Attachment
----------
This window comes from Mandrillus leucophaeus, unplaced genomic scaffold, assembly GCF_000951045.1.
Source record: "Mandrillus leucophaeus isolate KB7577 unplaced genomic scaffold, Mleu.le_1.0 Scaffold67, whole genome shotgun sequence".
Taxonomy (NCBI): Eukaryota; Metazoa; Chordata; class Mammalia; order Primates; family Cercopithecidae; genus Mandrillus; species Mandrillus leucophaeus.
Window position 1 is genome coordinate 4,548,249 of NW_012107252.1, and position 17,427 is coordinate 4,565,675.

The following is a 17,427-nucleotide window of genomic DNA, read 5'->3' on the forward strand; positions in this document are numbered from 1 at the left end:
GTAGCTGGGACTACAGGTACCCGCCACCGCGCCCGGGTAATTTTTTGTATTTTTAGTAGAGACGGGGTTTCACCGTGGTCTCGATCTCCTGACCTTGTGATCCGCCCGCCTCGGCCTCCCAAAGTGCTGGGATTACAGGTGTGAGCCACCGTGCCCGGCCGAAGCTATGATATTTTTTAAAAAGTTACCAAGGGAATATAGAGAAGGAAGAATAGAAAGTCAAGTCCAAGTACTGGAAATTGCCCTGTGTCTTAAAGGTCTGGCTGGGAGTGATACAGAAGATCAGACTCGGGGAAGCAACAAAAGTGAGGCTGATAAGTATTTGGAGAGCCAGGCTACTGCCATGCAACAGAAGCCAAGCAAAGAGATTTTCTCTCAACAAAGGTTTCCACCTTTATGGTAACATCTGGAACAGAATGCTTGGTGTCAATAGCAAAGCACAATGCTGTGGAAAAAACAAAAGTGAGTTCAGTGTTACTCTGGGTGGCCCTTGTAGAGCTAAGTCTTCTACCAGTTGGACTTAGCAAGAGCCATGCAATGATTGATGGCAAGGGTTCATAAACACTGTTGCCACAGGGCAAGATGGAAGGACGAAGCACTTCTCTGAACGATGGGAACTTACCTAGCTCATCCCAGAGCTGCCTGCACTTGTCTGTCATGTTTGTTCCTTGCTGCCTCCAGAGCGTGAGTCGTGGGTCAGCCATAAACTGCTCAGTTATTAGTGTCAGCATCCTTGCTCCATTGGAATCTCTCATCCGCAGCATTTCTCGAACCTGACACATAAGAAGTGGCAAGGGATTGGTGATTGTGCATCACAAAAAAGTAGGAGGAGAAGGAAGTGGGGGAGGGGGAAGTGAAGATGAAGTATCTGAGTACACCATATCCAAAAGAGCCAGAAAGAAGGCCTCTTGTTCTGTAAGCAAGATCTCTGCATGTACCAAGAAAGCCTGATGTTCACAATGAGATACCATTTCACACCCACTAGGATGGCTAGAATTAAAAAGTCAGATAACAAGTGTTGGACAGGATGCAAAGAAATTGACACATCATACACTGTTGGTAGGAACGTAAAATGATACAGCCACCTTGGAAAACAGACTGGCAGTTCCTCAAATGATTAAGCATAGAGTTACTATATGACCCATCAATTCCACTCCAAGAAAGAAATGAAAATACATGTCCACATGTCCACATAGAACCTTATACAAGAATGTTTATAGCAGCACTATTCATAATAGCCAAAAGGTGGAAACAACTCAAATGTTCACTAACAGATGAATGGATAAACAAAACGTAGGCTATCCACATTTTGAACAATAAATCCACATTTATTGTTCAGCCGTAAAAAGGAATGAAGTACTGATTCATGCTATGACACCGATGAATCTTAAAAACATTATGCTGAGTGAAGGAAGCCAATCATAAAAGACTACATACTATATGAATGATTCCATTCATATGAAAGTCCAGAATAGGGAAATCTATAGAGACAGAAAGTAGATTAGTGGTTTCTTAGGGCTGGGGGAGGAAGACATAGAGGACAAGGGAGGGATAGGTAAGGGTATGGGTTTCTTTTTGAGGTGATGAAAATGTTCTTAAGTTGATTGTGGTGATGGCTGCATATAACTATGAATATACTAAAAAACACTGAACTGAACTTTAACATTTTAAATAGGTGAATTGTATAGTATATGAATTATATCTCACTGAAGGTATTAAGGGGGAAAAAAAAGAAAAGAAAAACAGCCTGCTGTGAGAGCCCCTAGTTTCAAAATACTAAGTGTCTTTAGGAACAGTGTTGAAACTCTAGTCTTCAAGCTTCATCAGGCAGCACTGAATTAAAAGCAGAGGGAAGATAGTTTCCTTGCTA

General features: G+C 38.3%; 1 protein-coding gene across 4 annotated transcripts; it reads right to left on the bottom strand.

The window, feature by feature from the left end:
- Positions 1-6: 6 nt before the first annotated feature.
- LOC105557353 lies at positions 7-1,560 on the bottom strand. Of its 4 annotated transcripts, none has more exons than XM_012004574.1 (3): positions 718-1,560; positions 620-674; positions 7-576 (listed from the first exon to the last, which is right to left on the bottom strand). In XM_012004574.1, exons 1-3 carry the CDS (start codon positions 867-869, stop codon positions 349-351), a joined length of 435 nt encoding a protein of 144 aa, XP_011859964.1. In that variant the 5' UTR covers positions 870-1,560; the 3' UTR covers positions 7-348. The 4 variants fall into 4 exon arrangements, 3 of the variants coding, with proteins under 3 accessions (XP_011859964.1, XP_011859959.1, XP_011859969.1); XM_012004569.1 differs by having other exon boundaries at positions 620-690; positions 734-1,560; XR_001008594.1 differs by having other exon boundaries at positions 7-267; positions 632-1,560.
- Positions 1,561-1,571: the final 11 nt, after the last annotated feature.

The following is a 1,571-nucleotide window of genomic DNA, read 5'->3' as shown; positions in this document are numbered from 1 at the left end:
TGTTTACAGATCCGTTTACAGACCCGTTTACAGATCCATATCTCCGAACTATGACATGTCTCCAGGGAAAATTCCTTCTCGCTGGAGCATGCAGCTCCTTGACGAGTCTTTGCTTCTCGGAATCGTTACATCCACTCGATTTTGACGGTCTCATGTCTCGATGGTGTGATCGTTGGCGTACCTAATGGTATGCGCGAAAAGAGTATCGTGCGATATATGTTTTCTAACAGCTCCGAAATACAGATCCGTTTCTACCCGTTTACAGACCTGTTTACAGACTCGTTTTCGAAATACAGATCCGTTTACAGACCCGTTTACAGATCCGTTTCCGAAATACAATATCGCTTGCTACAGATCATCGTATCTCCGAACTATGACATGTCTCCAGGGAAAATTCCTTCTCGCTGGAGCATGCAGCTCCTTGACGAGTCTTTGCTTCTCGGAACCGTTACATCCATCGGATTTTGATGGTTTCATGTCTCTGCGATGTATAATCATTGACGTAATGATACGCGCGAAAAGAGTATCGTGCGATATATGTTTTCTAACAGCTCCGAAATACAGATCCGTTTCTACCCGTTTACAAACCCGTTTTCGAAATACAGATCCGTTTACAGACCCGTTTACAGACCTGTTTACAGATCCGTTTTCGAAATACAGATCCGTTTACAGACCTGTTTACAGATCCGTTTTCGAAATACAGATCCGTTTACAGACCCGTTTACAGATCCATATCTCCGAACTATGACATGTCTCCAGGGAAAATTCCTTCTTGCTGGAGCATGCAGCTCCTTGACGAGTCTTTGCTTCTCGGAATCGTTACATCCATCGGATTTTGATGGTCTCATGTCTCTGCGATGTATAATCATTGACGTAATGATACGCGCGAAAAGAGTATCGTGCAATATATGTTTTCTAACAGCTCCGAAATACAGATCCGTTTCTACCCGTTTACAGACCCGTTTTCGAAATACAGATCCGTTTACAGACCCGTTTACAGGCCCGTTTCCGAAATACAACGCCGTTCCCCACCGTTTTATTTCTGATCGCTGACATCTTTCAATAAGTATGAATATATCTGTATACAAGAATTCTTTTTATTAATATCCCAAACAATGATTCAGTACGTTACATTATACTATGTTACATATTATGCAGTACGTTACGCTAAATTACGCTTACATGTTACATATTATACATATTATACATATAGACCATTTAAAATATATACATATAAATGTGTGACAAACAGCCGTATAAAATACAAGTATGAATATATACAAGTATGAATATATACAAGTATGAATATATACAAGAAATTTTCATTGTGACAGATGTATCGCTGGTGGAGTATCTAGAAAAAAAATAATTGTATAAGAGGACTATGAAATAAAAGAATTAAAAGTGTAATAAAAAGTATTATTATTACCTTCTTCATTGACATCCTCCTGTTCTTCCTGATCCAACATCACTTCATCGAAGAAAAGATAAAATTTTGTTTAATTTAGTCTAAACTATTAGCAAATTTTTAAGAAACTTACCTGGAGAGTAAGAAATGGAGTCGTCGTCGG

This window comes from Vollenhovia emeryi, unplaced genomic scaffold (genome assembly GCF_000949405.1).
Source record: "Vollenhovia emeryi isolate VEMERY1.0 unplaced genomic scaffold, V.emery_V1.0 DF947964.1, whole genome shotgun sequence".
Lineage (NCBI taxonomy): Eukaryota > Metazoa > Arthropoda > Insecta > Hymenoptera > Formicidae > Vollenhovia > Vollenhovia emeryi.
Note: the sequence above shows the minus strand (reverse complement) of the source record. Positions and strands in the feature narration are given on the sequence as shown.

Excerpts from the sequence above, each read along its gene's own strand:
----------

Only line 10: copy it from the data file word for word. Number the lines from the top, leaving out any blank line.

- LOC105557353 lies at positions 7-1,560 on the bottom strand. Of its 4 annotated transcripts, none has more exons than XM_012004574.1 (3): positions 718-1,560; positions 620-674; positions 7-576 (listed from the first exon to the last, which is right to left on the bottom strand). In XM_012004574.1, exons 1-3 carry the CDS (start codon positions 867-869, stop codon positions 349-351), a joined length of 435 nt encoding a protein of 144 aa, XP_011859964.1. In that variant the 5' UTR covers positions 870-1,560; the 3' UTR covers positions 7-348. The 4 variants fall into 4 exon arrangements, 3 of the variants coding, with proteins under 3 accessions (XP_011859964.1, XP_011859959.1, XP_011859969.1); XM_012004569.1 differs by having other exon boundaries at positions 620-690; positions 734-1,560; XR_001008594.1 differs by having other exon boundaries at positions 7-267; positions 632-1,560.